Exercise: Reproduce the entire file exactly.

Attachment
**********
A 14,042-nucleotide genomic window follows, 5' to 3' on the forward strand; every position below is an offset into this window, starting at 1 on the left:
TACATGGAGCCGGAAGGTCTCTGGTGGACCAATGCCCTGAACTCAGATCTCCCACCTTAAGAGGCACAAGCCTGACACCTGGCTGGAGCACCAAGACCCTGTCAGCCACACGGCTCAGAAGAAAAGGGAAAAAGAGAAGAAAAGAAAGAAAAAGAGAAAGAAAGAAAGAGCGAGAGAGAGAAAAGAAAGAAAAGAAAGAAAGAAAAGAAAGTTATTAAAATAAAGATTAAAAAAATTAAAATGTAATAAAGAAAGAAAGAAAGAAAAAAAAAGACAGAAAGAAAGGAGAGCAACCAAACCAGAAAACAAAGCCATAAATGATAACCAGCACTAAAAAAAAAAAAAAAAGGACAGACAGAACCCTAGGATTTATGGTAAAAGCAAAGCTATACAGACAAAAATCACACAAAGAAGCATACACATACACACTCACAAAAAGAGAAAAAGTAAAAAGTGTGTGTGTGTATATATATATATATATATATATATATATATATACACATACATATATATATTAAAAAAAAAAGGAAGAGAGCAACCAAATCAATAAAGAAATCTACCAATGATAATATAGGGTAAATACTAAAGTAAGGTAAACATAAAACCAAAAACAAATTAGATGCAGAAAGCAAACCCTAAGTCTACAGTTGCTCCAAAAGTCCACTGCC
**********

A 14,042-nucleotide genomic window follows, 5' to 3' on the forward strand; every position below is an offset into this window, starting at 1 on the left:
TACATGGAGCCGGAAGGTCTCTGGTGGACCAATGCCCTGAACTCAGATCTCCCACCTTAAGAGGCACAAGCCTGACACCTGGCTGGAGCACCAAGACCCTGTCAGCCACACGGCTCAGAAGAAAAGGGAAAAAGAGAAGAAAAGAAAGAAAAAGAGAAAGAAAGAAAGAGCGAGAGAGAGAAAAGAAAGAAAAGAAAGAAAGAAAAGAAAGTTATTAAAATAAAGATTAAAAAAATTAAAATGTAATAAAGAAAGAAAGAAAGAAAAAAAAAGACAGAAAGAAAGGAGAGCAACCAAACCAGAAAACAAAGCCATAAATGATAACCAGCACTAAAAAAAAAAAAAAAAGGACAGACAGAACCCTAGGATTTATGGTAAAAGCAAAGCTATACAGACAAAAATCACACAAAGAAGCATACACATACACACTCACAAAAAGAGAAAAAGTAAAAAGTGTGTGTGTGTATATATATATATATATATATATATATATATATACACATACATATATATATTAAAAAAAAAAGGAAGAGAGCAACCAAATCAATAAAGAAATCTACCAATGATAATATAGGGTAAATACTAAAGTAAGGTAAACATAAAACCAAAAACAAATTAGATGCAGAAAGCAAACCCTAAGTCTACAGTTGCTCCAAAAGTCCACTGCC